you only contribute a little bit, then I
have to contribute a lot more. Even as
young as age 4, these girls have already
picked up on that social obligation.
They’re doing more than their share of
the conversational work.’'

The pattern of talking or not talking
that Evans found in her study is borne
out in studies of adult male and female
conversational roles. The studies show
that women do the majority of conver~-
sational “work,’' while men maintain
conversational control; most of the
topics introduced in a conversation are
suggested by women, but most of the
topics maintained in a conversation
are the topics introduced by men.

Adult conversation studies also
show that men interrupt women more
often than women interrupt men. And
sure enough, Evans found that by the
time they are 8 years old, boys seemed
to have added this more assertive
tech~nique to their repertoire of conver-
sa~tional skills. In the taped conversa~-
tions, the 8-year-old boys kept inter~-
rupting the female interviewer; the
girls didn’t.

Evans didn’t attempt to determine
whether boys would interrupt girls
their own age, but there is, she says,
little reason to expect that they
wouldn’t. “We didn’t test for that,’'
Evans says. “But my hunch is that
boys would interrupt a female adult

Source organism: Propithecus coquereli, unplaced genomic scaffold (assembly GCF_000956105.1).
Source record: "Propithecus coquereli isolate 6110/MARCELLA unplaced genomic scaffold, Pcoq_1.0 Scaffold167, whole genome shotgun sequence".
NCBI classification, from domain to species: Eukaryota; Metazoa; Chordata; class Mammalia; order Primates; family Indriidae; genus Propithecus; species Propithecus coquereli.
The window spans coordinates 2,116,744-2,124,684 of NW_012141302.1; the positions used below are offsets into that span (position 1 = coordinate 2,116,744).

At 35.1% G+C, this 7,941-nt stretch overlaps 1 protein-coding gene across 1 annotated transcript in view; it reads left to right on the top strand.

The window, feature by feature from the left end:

less than they would interrupt a female
peer.’' Evans says one of the reasons
boys may interrupt, and girls may not
challenge the interruptions is that
they’ve grown up accustomed to this
pattern: Studies show that both moth~-
ers and fathers interrupt daughters
more than they do sons.

Just as men tend to interrupt more,
they also have more of a gift for gab.
Studies do not support the mythical
view that women talk more than men
do, according to linguistic experts. In
fact, research suggests strongly that it’s
the other way aroundthat once the
conversation gets going, males tend to

Perhaps the myth arose because
females tend to spend a lot of time and
energy eliciting conversation. Or per~-
haps, as Gloria Steinem has argued, it
came about because what they ®MDUL¯do®MDNM¯ say
is being measured against a tacit expec~-
tation of female silence: In other words,
women are expected to “keep their
mouths shut.’'